• Is everyone in the building trained in infant and child CPR, First Aid and Blood borne pathogens?
  • Has everyone working in the building been tested for TB?
  • How are the staff trained throughout the year?
  • How do staff members communicate with parents and vice versa? Many larger centers will have a daily sheet that records what the child ate, how long they slept etc.
  • What are the children fed throughout the day? Do you provide food or does the center provide all meals?
  • Is infant formula included? Can you bring expressed breast milk?
  • Is the kitchen clean and tidy?
  • How does the center deal with allergies?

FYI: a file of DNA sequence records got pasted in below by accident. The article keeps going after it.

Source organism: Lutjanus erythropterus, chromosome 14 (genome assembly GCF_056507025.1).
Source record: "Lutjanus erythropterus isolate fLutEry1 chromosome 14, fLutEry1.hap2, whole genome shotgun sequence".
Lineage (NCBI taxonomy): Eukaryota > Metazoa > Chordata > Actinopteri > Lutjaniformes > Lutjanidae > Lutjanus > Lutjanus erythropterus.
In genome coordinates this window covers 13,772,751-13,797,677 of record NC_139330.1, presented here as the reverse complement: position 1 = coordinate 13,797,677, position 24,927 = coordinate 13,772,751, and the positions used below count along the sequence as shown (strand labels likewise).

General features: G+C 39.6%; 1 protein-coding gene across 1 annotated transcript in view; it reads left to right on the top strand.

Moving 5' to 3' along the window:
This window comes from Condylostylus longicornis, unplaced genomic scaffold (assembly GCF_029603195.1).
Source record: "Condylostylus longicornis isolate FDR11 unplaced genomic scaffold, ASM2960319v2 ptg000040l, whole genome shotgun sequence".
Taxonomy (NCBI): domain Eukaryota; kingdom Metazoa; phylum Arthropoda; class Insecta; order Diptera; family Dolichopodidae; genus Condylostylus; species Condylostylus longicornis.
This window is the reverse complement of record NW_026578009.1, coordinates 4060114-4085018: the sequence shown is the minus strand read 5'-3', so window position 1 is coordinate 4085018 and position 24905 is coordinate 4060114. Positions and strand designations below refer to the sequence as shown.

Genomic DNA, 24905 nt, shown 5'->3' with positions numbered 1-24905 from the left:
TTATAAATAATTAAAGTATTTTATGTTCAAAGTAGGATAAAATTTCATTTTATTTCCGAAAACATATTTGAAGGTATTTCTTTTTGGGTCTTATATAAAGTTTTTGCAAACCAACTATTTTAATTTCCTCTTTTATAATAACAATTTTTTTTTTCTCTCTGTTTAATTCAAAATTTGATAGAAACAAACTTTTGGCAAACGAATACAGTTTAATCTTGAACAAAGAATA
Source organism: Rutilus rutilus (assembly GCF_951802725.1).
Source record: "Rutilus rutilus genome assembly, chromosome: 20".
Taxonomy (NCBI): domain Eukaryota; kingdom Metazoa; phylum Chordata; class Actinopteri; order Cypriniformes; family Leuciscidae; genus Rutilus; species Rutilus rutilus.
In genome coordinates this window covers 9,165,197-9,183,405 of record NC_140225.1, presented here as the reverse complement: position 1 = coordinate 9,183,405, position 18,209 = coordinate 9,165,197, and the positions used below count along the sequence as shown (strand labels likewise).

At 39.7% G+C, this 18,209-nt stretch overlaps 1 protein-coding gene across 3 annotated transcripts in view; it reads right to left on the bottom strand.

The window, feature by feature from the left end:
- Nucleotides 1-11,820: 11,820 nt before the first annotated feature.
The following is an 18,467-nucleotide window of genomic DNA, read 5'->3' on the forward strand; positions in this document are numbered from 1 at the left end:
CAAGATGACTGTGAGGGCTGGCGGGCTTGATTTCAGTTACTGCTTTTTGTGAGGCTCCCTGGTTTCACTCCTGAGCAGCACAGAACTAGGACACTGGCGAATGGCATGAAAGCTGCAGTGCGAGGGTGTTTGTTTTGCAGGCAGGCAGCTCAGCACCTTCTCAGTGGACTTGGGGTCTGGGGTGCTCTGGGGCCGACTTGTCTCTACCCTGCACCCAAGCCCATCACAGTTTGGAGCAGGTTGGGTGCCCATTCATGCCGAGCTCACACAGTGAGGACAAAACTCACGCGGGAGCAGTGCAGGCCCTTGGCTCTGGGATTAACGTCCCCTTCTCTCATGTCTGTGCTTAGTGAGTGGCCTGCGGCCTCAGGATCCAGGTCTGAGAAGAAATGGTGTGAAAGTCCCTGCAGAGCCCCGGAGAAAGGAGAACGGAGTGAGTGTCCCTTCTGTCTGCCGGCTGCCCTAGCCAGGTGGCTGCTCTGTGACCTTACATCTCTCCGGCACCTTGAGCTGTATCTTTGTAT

• Where are babies fed? Are they held when they are eating? Are you free and welcome to come in to nurse at any time?
  • Is there a fridge in the infant/ toddler classrooms to refrigerate bottles without the teacher having to leave the room?
  • How are bottles labeled? What do they do with left over formula/ Breast milk?
  • How do they avoid bottle sharing among mobile babies?
  • Are there appropriate diaper change facilities?What is the cleaning procedure for change tables? Are diapers/ wipes provided?
  • Does the room smell? Are garbage / diapers pails emptied out more than once a day?
  • Are babies allowed to sleep in swings? How do they deal with colicky babies?
  • Are babies put on their backs to sleep? Are staff trained re: SIDS ?
  • Does each child have their own crib or sleeping cot if older? How often are sheets and blankets cleaned?
  • How often are toys sanitized?How often are floors mopped?How often are rugs vacuumed?